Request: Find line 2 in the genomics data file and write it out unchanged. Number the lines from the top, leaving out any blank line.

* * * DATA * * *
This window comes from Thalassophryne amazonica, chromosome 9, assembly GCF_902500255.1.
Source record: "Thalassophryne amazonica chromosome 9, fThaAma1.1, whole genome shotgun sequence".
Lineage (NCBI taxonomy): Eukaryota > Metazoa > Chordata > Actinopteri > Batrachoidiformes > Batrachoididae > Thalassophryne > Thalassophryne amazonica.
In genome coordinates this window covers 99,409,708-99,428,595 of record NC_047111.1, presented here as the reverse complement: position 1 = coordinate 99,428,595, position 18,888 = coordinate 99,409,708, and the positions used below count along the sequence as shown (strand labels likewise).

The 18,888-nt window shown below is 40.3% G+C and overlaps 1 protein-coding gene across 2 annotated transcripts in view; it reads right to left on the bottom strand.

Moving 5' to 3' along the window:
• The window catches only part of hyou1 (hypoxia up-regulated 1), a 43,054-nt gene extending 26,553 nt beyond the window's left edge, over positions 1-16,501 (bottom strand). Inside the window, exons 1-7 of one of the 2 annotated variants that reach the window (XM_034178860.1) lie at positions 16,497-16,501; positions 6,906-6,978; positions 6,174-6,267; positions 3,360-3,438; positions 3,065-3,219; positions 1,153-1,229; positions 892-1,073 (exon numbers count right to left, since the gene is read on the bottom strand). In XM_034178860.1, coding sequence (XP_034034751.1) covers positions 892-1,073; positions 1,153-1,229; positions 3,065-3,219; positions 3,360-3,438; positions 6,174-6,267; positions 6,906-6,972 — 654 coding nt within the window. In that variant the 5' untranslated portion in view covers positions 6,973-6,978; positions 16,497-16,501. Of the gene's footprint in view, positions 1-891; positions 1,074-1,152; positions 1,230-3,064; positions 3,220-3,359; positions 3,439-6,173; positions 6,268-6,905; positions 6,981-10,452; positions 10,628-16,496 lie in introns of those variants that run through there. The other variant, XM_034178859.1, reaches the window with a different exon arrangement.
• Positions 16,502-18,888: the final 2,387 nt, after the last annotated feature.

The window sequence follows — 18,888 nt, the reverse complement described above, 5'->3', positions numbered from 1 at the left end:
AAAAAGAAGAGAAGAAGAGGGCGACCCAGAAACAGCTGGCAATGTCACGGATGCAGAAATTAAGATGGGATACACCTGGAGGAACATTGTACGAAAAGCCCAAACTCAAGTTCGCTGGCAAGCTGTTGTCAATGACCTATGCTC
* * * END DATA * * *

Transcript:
Source record: "Thalassophryne amazonica chromosome 9, fThaAma1.1, whole genome shotgun sequence".